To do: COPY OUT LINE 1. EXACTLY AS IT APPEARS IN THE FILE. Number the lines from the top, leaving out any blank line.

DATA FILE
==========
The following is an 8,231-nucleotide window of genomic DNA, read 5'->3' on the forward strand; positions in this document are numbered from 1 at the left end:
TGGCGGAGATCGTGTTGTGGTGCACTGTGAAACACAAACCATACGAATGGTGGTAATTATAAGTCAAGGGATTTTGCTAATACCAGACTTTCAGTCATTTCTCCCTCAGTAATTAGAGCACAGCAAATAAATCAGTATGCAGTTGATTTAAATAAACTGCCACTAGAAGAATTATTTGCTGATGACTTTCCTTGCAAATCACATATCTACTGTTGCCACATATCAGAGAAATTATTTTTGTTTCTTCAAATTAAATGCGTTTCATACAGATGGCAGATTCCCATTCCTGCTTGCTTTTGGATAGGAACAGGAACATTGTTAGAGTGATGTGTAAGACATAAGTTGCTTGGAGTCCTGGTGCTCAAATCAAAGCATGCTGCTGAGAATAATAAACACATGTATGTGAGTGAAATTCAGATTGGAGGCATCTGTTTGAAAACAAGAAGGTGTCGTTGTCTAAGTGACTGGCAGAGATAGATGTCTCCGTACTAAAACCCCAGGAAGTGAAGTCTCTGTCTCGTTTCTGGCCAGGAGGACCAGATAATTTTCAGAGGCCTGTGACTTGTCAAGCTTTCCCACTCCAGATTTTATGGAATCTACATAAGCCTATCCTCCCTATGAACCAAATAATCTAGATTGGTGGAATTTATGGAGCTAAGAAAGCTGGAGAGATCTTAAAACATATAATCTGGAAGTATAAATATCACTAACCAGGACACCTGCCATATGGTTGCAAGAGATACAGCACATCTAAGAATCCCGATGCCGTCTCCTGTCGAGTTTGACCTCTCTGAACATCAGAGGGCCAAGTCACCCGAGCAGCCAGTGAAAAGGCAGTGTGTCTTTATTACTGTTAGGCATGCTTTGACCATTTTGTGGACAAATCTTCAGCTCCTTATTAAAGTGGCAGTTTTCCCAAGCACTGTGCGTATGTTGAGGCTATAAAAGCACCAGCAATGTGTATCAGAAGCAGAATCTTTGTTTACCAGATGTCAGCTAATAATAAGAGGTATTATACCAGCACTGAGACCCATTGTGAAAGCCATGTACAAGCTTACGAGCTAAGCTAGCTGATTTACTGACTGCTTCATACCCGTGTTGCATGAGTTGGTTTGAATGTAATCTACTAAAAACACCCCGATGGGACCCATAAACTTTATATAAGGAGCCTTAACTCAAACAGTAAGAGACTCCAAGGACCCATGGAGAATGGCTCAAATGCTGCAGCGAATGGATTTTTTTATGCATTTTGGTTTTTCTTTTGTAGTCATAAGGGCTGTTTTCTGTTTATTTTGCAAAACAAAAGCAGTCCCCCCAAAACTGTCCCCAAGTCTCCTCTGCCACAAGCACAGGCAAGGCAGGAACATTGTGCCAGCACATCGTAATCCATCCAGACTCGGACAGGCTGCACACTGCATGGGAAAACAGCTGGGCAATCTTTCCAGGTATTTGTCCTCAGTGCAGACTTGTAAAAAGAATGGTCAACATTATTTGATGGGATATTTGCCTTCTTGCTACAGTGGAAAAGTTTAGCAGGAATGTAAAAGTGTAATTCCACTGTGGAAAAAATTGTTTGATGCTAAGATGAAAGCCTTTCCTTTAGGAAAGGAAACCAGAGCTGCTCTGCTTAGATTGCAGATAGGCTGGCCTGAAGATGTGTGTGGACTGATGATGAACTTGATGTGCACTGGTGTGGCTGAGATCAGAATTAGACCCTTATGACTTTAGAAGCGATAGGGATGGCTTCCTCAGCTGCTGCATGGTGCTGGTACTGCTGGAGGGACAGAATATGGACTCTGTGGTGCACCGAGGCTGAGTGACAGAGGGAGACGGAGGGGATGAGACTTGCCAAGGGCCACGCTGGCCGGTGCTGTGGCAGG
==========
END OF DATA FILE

The following is an 8,231-nucleotide window of genomic DNA, read 5'->3' on the forward strand; positions in this document are numbered from 1 at the left end: